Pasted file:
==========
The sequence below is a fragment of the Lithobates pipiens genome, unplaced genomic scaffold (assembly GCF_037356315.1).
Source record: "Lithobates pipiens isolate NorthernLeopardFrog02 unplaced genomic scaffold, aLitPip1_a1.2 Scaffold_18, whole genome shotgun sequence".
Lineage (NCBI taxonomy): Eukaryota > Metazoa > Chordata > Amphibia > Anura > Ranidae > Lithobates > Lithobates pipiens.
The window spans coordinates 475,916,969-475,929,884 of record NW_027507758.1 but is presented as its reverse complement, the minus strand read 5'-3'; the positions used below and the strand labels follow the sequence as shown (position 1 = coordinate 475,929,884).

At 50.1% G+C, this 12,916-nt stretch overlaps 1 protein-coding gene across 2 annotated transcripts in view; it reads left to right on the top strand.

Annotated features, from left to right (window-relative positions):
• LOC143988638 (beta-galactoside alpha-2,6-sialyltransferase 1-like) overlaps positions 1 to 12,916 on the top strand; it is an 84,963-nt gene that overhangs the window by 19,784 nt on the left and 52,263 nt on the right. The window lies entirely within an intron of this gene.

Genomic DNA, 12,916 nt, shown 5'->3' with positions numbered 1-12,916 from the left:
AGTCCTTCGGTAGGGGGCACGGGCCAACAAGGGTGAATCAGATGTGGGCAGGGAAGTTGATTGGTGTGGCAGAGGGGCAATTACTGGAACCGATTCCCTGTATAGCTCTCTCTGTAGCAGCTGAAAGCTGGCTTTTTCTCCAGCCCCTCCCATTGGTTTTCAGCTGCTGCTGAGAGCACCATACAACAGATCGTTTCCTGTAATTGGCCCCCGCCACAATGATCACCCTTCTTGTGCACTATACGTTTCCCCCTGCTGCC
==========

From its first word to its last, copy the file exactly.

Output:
The sequence below is a fragment of the Lithobates pipiens genome, unplaced genomic scaffold (assembly GCF_037356315.1).
Source record: "Lithobates pipiens isolate NorthernLeopardFrog02 unplaced genomic scaffold, aLitPip1_a1.2 Scaffold_18, whole genome shotgun sequence".
Lineage (NCBI taxonomy): Eukaryota > Metazoa > Chordata > Amphibia > Anura > Ranidae > Lithobates > Lithobates pipiens.
The window spans coordinates 475,916,969-475,929,884 of record NW_027507758.1 but is presented as its reverse complement, the minus strand read 5'-3'; the positions used below and the strand labels follow the sequence as shown (position 1 = coordinate 475,929,884).

At 50.1% G+C, this 12,916-nt stretch overlaps 1 protein-coding gene across 2 annotated transcripts in view; it reads left to right on the top strand.

Annotated features, from left to right (window-relative positions):
• LOC143988638 (beta-galactoside alpha-2,6-sialyltransferase 1-like) overlaps positions 1 to 12,916 on the top strand; it is an 84,963-nt gene that overhangs the window by 19,784 nt on the left and 52,263 nt on the right. The window lies entirely within an intron of this gene.

Genomic DNA, 12,916 nt, shown 5'->3' with positions numbered 1-12,916 from the left:
AGTCCTTCGGTAGGGGGCACGGGCCAACAAGGGTGAATCAGATGTGGGCAGGGAAGTTGATTGGTGTGGCAGAGGGGCAATTACTGGAACCGATTCCCTGTATAGCTCTCTCTGTAGCAGCTGAAAGCTGGCTTTTTCTCCAGCCCCTCCCATTGGTTTTCAGCTGCTGCTGAGAGCACCATACAACAGATCGTTTCCTGTAATTGGCCCCCGCCACAATGATCACCCTTCTTGTGCACTATACGTTTCCCCCTGCTGCC